Spin Control

Verner press conference: Taking it to the streets

Spokane Mayor Mary Verner holds a press conference at the corner of Indiana Avenue and Monroe Street on May 4, 2009, to announce that bus benches with signs would be removed from certain locations and replaced with a standard design. Bus rider Dave Parisia (right) told the mayor removing the benches would be a
Spokane Mayor Mary Verner holds a press conference at the corner of Indiana Avenue and Monroe Street on May 4, 2009, to announce that bus benches with signs would be removed from certain locations and replaced with a standard design. Bus rider Dave Parisia (right) told the mayor removing the benches would be a "waste of money." (Dan Pelle / The Spokesman-Review)

Mayor Mary Verner must be tired of media events at City Hall.

And who can blame her? Except for the Chase Gallery outside the Council Chambers, it's a pretty bland environment.

Monday she decided to talk about non-conforming bus benches in front of (wait for it..) non-conforming bus benches.

She picked a pair at Monroe and Indiana.Word is she'd heard the bench seats, which are essentially wooden 2-by-4s, were all broken last week. What better place to  illustrate the problems?

Except that Emerald Outdoor Advertising had fixed the seats in the intervening days. So Verner emphasized that they were on the sidewalk, cutting off space for pedestrians and wheelchairs, and of different designs.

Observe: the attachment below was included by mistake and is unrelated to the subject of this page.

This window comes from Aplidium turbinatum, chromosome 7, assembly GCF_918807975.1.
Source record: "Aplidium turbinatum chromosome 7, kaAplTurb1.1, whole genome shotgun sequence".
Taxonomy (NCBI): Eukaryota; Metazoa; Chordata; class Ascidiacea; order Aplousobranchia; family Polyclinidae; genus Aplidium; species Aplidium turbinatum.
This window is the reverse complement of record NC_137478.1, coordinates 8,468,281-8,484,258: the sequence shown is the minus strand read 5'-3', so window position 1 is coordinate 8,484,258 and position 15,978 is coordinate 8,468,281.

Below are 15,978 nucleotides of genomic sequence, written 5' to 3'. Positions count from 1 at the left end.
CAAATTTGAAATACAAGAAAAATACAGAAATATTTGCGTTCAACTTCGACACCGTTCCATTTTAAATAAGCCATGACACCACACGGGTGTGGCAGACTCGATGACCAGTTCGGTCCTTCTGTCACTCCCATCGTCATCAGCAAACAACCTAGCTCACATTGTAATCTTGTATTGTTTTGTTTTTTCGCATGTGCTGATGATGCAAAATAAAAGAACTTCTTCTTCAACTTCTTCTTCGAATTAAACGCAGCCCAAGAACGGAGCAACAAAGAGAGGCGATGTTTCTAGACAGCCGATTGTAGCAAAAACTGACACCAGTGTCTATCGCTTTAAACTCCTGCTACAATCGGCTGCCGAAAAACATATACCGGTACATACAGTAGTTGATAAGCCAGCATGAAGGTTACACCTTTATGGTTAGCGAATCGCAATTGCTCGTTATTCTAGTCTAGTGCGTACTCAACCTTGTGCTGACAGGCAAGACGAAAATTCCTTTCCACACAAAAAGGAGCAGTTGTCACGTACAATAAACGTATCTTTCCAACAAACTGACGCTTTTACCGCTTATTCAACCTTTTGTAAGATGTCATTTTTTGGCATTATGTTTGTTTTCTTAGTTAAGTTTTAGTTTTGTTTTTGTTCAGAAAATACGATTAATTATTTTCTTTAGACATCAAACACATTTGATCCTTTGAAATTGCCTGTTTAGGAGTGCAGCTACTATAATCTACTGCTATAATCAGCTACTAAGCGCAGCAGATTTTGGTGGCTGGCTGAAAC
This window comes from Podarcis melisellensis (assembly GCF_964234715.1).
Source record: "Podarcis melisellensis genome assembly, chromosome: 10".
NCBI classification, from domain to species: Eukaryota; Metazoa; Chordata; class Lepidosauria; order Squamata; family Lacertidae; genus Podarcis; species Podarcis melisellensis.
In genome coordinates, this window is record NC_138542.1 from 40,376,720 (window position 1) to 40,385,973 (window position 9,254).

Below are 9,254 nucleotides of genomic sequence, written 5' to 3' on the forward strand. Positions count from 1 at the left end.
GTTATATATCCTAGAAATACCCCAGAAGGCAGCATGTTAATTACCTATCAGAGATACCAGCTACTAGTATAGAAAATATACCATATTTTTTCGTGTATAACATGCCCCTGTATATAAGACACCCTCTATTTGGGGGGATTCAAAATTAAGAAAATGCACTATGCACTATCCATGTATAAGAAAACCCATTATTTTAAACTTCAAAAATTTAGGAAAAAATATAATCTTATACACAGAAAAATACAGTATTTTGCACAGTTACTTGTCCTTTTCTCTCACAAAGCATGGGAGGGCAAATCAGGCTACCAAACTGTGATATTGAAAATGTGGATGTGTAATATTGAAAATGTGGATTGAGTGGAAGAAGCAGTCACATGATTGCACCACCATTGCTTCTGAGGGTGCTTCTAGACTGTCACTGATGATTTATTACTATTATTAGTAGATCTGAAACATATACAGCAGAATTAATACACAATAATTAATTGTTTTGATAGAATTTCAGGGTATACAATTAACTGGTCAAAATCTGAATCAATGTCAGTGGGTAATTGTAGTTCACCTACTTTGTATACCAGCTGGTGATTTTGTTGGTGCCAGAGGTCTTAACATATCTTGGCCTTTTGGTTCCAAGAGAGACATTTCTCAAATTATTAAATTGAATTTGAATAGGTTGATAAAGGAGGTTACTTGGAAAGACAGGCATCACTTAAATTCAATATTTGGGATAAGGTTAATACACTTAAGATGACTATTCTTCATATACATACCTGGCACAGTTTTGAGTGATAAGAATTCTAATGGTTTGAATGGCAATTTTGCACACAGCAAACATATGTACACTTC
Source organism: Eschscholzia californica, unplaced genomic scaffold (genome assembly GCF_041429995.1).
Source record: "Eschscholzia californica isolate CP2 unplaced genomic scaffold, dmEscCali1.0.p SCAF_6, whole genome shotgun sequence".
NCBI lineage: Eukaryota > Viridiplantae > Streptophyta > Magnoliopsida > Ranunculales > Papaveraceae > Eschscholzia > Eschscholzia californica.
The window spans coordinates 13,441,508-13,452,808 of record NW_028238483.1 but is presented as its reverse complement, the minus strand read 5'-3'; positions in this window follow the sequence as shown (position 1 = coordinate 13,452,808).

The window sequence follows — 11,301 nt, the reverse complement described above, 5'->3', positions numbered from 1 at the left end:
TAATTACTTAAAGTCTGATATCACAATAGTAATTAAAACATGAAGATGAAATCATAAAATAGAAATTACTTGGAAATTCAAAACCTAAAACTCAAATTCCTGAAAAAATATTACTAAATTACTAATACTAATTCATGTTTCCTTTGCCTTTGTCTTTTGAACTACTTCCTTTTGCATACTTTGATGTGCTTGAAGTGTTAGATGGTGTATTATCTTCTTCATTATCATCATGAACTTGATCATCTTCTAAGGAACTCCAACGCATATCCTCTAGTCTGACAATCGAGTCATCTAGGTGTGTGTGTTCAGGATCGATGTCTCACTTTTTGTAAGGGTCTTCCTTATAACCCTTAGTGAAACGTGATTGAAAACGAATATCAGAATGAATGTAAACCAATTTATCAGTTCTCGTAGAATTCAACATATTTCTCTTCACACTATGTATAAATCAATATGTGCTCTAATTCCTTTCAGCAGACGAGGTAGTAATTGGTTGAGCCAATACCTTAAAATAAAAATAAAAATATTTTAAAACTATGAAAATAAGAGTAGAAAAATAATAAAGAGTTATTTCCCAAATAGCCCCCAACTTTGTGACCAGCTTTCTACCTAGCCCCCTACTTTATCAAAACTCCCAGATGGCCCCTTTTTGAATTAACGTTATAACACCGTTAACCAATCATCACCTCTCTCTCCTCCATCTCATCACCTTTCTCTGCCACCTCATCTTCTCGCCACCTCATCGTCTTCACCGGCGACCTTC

Verner also had to deal with the basic law of press conferences in the wild, which is: Stuff happens...

 

Stuff like citizen Dave Parisia, a self-proclaimed bus rider, sitting on the benches and telling her removing them would be a waste of money.

Or citizen Dave Schmitt complaining in the background during the press conference that city bureaucrats never listen to the public and wondering why there'd been no notice of changes to bus benches (not strictly true, because the city's been talking about this, at various public meetings up to and including the City Council, for some time.)

Or four members of the City Council (hey, isn't that a quorum? Shouldn't they have sent out a public notice?) showing up on the sidewalk to see what Verner had to say, and adding their opinions when asked by the assembled media. They were dealing with benches that evening, and apparently couldn't resist a chance to get a jump on the issue. Kudos to Councilman Richard Rush, who was enviromentally conscious and rode his bike to the event.

Or the fact that the Indiana and Monroe may be one of the city'sbusiest, and noisiest, intersections from a traffic standpoint.

Or the fact that a gaggle of news cameras tends to draw curious spectators, including several high school students, one of whom dashed across Monroe dodging traffic to ask if it was true the mayor was here, and when told it was asked: "Which one is he?"

Told the mayor was actually a she, the student asked if it was the 20-something woman behind him. No, he was told, that's a television reporter. The mayor is the woman about 10 feet in front of you, talking to the intense guy with the beard. Unfazed, he ran back across traffic, returned with a friend in tow, and a camera, and asked if he could have his picture taken with the mayor.

She obliged, of course.

So if some mom in Spokane gets a picture of her son with the mayor in a nice frame for Mother's Day, you might want to ask just one question: "Why weren't you in school on Monday morning?"

 




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